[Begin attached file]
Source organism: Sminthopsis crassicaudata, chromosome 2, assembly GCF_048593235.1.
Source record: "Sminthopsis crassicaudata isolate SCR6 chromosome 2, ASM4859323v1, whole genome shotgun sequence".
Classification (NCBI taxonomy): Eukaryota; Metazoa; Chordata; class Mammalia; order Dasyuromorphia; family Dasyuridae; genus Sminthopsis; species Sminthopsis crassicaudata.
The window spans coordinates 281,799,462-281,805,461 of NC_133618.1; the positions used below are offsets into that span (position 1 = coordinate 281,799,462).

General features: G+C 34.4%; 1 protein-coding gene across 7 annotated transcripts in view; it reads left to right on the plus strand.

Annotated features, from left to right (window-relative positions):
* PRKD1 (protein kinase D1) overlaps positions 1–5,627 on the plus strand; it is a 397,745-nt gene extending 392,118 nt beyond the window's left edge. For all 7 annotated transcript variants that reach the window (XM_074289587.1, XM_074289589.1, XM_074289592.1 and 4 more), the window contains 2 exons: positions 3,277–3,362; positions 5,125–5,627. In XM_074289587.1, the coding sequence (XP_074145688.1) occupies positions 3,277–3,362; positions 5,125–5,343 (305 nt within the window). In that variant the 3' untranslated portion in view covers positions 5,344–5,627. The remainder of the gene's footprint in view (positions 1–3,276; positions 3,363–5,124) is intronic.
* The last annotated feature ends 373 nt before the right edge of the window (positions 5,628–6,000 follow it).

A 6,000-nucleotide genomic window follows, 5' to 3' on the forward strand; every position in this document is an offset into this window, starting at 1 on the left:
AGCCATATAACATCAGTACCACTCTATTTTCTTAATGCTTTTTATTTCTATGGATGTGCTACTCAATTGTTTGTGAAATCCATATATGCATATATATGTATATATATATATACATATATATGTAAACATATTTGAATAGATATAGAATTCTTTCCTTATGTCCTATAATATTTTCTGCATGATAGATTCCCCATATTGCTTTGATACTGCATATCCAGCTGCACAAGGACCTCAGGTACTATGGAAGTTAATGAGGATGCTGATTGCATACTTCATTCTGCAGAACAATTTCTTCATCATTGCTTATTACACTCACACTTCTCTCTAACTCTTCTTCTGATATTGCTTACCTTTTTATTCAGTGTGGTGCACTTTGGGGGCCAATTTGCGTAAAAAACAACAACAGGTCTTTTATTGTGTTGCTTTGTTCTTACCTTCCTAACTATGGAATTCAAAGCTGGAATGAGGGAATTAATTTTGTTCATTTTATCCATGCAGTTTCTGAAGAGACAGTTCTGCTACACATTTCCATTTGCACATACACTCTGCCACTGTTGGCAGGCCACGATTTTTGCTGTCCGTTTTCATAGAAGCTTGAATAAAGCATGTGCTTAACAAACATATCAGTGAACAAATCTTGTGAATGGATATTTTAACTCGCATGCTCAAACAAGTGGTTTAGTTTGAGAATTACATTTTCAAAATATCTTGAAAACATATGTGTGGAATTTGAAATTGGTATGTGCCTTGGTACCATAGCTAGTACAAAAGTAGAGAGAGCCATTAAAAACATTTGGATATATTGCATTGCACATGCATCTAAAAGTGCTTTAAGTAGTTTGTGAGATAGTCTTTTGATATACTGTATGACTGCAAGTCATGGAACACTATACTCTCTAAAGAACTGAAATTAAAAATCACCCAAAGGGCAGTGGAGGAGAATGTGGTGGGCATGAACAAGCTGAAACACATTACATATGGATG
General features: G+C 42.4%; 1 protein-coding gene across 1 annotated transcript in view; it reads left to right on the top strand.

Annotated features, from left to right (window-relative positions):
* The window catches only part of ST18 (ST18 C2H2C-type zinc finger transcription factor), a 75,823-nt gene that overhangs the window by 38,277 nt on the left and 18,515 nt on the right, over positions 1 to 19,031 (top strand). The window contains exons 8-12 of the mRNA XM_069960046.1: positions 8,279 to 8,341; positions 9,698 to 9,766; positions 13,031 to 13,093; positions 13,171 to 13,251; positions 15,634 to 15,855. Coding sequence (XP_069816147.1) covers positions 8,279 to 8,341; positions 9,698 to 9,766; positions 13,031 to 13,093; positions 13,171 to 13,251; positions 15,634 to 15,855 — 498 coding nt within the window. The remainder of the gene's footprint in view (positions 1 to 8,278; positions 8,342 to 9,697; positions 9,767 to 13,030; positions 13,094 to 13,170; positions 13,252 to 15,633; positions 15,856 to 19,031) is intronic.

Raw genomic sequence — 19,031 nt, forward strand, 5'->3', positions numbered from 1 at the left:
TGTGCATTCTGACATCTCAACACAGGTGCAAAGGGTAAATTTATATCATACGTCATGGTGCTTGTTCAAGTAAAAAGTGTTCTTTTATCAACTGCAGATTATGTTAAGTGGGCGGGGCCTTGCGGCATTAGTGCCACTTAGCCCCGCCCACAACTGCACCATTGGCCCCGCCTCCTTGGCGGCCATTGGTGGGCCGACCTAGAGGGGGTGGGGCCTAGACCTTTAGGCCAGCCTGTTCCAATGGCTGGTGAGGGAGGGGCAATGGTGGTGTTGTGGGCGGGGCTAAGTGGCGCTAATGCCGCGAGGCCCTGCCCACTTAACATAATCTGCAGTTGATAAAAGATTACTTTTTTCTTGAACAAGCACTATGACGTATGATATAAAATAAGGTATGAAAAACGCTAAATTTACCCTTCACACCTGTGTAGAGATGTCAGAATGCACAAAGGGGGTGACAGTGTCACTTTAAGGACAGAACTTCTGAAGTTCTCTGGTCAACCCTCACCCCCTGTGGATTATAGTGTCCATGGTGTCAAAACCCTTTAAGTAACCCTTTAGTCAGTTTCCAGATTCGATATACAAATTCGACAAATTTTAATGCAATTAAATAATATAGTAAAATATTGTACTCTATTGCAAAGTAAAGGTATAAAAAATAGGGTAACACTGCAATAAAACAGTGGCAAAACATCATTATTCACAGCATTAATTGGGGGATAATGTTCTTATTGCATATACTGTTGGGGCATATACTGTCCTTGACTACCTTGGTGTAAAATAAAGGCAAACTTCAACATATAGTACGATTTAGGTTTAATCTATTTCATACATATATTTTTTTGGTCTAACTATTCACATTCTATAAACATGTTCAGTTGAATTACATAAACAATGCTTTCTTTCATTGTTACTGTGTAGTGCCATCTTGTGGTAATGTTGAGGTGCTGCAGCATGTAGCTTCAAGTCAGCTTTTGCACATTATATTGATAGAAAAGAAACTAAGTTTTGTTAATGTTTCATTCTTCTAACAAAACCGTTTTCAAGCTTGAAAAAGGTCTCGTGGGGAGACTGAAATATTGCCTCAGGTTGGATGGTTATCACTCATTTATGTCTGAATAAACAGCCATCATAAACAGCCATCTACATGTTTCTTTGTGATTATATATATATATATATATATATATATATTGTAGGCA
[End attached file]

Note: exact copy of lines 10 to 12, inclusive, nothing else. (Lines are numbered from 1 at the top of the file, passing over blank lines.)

AGCCATATAACATCAGTACCACTCTATTTTCTTAATGCTTTTTATTTCTATGGATGTGCTACTCAATTGTTTGTGAAATCCATATATGCATATATATGTATATATATATATACATATATATGTAAACATATTTGAATAGATATAGAATTCTTTCCTTATGTCCTATAATATTTTCTGCATGATAGATTCCCCATATTGCTTTGATACTGCATATCCAGCTGCACAAGGACCTCAGGTACTATGGAAGTTAATGAGGATGCTGATTGCATACTTCATTCTGCAGAACAATTTCTTCATCATTGCTTATTACACTCACACTTCTCTCTAACTCTTCTTCTGATATTGCTTACCTTTTTATTCAGTGTGGTGCACTTTGGGGGCCAATTTGCGTAAAAAACAACAACAGGTCTTTTATTGTGTTGCTTTGTTCTTACCTTCCTAACTATGGAATTCAAAGCTGGAATGAGGGAATTAATTTTGTTCATTTTATCCATGCAGTTTCTGAAGAGACAGTTCTGCTACACATTTCCATTTGCACATACACTCTGCCACTGTTGGCAGGCCACGATTTTTGCTGTCCGTTTTCATAGAAGCTTGAATAAAGCATGTGCTTAACAAACATATCAGTGAACAAATCTTGTGAATGGATATTTTAACTCGCATGCTCAAACAAGTGGTTTAGTTTGAGAATTACATTTTCAAAATATCTTGAAAACATATGTGTGGAATTTGAAATTGGTATGTGCCTTGGTACCATAGCTAGTACAAAAGTAGAGAGAGCCATTAAAAACATTTGGATATATTGCATTGCACATGCATCTAAAAGTGCTTTAAGTAGTTTGTGAGATAGTCTTTTGATATACTGTATGACTGCAAGTCATGGAACACTATACTCTCTAAAGAACTGAAATTAAAAATCACCCAAAGGGCAGTGGAGGAGAATGTGGTGGGCATGAACAAGCTGAAACACATTACATATGGATG
General features: G+C 42.4%; 1 protein-coding gene across 1 annotated transcript in view; it reads left to right on the top strand.

Annotated features, from left to right (window-relative positions):